The report showcases some remarkable ways brands and start-ups are responding to shoppers’ demands, which are ever-increasing in terms of expectations and sophistication. And the ways in which the shopping experience is being transformed are remarkable; from social shopping to crowd-sourcing customer support, from virtual outlets to AR showrooms.
Needless to say, the confluence of mobile and social was evident in almost every single example presented. The ways people are using technology and data to provide richer and more relevant shopping experiences are incredible. After seeing example after example of brilliant ecommerce sites and tech-enabled retail services, it was almost dizzying to then think about all the stuff that I’ve been toying with of late, like Fab.com, NakedWines, and BirchBox.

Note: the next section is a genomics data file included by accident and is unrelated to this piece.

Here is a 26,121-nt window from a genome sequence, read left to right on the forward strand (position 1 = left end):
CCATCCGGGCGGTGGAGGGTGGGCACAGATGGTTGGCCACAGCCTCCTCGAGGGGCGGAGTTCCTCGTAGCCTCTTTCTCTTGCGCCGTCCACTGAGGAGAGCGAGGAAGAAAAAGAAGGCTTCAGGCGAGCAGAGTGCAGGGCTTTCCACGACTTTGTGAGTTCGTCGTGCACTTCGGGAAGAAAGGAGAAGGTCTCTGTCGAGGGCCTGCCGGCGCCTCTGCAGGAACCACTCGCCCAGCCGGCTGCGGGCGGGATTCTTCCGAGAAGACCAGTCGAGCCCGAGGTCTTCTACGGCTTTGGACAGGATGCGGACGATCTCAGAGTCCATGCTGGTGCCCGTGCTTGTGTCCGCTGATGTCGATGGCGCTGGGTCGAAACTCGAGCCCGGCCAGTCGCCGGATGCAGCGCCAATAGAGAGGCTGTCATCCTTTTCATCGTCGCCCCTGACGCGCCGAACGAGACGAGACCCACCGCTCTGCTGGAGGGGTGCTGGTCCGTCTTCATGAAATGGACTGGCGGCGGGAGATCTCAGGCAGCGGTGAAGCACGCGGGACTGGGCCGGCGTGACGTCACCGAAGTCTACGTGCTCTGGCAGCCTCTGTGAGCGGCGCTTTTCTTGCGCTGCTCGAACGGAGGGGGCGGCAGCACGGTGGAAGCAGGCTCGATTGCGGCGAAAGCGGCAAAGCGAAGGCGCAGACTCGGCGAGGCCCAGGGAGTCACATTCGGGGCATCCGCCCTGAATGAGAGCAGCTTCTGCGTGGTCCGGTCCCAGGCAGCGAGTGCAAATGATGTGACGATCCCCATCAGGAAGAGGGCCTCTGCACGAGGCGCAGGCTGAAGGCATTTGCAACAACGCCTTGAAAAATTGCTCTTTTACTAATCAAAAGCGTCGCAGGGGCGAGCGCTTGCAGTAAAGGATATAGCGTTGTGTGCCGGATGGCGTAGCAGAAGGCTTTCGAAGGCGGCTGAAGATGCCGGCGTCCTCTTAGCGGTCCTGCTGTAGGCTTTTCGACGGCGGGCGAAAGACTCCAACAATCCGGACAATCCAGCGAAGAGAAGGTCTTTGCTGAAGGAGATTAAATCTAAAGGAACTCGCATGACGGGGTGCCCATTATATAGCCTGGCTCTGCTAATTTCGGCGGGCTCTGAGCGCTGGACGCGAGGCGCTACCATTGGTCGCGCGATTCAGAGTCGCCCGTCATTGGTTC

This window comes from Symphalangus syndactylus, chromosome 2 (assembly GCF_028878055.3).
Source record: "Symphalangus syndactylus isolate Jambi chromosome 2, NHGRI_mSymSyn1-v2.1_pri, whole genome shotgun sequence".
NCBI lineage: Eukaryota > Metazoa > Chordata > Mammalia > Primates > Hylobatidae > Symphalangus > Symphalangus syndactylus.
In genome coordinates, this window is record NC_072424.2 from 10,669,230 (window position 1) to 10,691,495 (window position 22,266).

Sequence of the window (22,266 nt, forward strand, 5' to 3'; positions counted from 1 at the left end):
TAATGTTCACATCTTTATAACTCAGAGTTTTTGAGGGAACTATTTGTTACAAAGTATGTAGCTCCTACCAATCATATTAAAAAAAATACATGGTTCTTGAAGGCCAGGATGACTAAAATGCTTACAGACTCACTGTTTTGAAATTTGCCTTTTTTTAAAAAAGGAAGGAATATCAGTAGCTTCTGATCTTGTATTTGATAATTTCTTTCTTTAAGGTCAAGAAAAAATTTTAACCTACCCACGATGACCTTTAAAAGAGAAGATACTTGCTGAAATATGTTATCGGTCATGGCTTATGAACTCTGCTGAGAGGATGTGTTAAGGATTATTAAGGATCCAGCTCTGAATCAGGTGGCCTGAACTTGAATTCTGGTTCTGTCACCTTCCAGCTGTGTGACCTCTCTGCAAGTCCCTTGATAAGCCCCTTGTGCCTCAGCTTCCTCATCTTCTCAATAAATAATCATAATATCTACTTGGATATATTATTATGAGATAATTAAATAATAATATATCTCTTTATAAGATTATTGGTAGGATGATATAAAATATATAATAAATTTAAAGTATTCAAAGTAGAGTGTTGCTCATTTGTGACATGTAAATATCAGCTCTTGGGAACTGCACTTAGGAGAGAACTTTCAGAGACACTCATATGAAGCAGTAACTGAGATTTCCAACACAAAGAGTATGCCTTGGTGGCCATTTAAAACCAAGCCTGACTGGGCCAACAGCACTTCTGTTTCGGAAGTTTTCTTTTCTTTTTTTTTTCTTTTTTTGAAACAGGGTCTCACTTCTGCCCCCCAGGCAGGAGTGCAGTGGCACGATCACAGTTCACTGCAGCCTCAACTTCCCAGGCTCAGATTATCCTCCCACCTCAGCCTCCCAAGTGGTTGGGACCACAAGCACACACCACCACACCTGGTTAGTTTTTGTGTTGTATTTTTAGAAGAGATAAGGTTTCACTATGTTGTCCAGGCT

What really works?
Thankfully, they served wine at the event, so after a settling glass of Sauvignon Blanc, I simmered down. And then the oddest thing happened. I almost can’t believe I went there, given I am typically on a soapbox to keep the target audience at the core of it all, but my big question was, “OK, I get how all these innovations are cool and are working for shoppers, but what are they doing for retail?” I understand and advocate the value of initiatives that do things we agencies encourage clients to do: find ways to empower and reward the consumer (e.g., social shopping), create brand preference (e.g., service apps that connect directly to a favorite salesperson), and even reduce operational costs (e.g., crowd-sourcing customer service).